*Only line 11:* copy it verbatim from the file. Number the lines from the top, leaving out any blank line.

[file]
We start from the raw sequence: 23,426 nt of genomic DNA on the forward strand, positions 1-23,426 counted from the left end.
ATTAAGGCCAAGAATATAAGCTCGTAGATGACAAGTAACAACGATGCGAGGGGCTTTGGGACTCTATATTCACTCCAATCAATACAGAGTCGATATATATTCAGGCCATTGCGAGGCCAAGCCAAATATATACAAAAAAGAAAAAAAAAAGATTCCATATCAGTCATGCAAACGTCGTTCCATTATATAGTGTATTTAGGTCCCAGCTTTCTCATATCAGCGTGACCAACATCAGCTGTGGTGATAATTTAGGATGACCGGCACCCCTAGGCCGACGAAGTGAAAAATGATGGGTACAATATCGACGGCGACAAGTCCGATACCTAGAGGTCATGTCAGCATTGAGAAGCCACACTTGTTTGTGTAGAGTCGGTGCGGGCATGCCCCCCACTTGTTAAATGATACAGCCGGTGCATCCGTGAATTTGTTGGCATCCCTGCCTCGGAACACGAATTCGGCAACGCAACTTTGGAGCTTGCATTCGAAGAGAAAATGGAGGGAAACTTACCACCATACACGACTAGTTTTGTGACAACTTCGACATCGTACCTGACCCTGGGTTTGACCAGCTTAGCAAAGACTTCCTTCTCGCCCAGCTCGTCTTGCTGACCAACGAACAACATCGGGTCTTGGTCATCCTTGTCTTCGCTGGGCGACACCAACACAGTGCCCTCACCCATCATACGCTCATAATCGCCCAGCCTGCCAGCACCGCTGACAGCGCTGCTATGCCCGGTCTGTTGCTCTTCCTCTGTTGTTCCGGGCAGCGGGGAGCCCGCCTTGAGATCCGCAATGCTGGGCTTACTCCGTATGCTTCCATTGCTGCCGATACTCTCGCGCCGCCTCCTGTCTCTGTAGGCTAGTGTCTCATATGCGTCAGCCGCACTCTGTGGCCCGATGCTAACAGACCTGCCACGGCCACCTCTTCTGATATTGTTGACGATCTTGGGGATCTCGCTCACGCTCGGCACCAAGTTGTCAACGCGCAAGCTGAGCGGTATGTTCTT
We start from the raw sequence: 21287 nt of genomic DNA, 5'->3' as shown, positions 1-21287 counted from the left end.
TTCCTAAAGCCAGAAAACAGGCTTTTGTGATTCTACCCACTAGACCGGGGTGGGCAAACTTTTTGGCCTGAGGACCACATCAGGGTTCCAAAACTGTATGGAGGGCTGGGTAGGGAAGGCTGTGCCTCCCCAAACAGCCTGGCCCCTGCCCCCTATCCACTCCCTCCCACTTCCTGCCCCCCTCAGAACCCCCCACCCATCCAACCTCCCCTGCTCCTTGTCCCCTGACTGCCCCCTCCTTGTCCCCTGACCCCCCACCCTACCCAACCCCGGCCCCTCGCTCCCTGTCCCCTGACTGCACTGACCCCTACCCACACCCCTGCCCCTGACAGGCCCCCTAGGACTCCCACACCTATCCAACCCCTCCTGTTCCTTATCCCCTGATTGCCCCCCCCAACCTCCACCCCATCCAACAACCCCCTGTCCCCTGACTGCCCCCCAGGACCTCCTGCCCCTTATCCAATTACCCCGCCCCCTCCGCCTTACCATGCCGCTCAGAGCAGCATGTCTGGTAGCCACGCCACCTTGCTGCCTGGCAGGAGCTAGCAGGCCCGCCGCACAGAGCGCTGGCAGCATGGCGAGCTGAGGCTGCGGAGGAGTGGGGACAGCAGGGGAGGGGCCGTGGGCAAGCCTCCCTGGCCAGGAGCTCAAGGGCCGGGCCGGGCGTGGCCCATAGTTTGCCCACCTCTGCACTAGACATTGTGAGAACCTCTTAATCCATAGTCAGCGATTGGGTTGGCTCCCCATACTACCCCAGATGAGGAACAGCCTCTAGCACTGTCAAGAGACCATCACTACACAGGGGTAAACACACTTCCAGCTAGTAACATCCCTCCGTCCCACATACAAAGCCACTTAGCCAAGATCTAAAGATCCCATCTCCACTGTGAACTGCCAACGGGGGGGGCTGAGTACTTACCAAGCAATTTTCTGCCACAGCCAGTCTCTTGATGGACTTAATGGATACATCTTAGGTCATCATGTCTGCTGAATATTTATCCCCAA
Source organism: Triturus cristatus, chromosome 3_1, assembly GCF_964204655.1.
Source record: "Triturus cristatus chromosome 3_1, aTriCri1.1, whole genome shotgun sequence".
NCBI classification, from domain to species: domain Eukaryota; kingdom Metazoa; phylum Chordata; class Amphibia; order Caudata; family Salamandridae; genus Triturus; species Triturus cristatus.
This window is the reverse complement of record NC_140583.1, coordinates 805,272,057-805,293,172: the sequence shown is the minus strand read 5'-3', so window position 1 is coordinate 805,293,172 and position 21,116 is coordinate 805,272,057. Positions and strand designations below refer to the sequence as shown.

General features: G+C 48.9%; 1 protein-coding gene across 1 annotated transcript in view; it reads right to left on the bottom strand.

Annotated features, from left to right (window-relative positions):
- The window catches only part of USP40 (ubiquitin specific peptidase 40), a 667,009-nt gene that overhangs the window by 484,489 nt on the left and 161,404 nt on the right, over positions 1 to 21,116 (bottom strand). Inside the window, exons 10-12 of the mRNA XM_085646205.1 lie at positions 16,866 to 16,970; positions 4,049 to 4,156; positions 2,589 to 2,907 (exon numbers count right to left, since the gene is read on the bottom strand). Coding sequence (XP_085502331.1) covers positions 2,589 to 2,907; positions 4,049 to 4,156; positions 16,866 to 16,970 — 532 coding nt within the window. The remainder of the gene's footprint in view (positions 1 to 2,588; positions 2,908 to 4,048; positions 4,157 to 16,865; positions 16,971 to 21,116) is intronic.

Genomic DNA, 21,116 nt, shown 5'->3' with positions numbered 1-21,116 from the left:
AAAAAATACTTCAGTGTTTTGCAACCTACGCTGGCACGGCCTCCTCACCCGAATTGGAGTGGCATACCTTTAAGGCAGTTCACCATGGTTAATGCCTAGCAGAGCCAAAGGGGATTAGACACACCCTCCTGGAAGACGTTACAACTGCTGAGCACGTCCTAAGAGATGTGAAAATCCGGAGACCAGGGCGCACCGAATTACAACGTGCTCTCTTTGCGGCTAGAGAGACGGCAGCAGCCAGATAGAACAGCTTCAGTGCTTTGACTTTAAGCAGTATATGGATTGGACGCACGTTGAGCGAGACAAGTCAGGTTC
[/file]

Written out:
- The window catches only part of USP40 (ubiquitin specific peptidase 40), a 667,009-nt gene that overhangs the window by 484,489 nt on the left and 161,404 nt on the right, over positions 1 to 21,116 (bottom strand). Inside the window, exons 10-12 of the mRNA XM_085646205.1 lie at positions 16,866 to 16,970; positions 4,049 to 4,156; positions 2,589 to 2,907 (exon numbers count right to left, since the gene is read on the bottom strand). Coding sequence (XP_085502331.1) covers positions 2,589 to 2,907; positions 4,049 to 4,156; positions 16,866 to 16,970 — 532 coding nt within the window. The remainder of the gene's footprint in view (positions 1 to 2,588; positions 2,908 to 4,048; positions 4,157 to 16,865; positions 16,971 to 21,116) is intronic.